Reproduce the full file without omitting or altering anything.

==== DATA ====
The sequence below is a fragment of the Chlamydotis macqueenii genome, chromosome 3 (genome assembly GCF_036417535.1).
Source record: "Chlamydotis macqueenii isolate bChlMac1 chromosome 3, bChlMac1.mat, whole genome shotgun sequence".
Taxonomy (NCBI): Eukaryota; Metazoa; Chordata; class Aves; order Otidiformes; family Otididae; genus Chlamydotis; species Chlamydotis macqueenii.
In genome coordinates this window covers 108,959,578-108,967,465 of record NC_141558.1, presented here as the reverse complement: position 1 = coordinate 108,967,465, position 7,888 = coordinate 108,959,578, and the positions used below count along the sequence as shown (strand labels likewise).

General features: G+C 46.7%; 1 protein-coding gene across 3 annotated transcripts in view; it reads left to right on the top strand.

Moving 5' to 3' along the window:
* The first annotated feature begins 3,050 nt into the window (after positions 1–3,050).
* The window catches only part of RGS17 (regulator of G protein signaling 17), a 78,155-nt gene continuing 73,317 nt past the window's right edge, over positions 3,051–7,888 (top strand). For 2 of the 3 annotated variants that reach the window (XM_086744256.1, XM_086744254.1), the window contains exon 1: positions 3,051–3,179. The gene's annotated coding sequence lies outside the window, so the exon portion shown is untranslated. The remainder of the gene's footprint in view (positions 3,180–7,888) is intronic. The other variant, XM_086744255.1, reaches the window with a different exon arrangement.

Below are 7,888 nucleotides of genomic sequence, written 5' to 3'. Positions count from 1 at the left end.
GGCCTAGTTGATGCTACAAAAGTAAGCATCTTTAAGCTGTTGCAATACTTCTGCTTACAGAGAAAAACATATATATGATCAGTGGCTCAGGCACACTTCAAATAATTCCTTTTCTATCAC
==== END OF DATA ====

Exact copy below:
The sequence below is a fragment of the Chlamydotis macqueenii genome, chromosome 3 (genome assembly GCF_036417535.1).
Source record: "Chlamydotis macqueenii isolate bChlMac1 chromosome 3, bChlMac1.mat, whole genome shotgun sequence".
Taxonomy (NCBI): Eukaryota; Metazoa; Chordata; class Aves; order Otidiformes; family Otididae; genus Chlamydotis; species Chlamydotis macqueenii.
In genome coordinates this window covers 108,959,578-108,967,465 of record NC_141558.1, presented here as the reverse complement: position 1 = coordinate 108,967,465, position 7,888 = coordinate 108,959,578, and the positions used below count along the sequence as shown (strand labels likewise).

General features: G+C 46.7%; 1 protein-coding gene across 3 annotated transcripts in view; it reads left to right on the top strand.

Moving 5' to 3' along the window:
* The first annotated feature begins 3,050 nt into the window (after positions 1–3,050).
* The window catches only part of RGS17 (regulator of G protein signaling 17), a 78,155-nt gene continuing 73,317 nt past the window's right edge, over positions 3,051–7,888 (top strand). For 2 of the 3 annotated variants that reach the window (XM_086744256.1, XM_086744254.1), the window contains exon 1: positions 3,051–3,179. The gene's annotated coding sequence lies outside the window, so the exon portion shown is untranslated. The remainder of the gene's footprint in view (positions 3,180–7,888) is intronic. The other variant, XM_086744255.1, reaches the window with a different exon arrangement.

Below are 7,888 nucleotides of genomic sequence, written 5' to 3'. Positions count from 1 at the left end.
GGCCTAGTTGATGCTACAAAAGTAAGCATCTTTAAGCTGTTGCAATACTTCTGCTTACAGAGAAAAACATATATATGATCAGTGGCTCAGGCACACTTCAAATAATTCCTTTTCTATCAC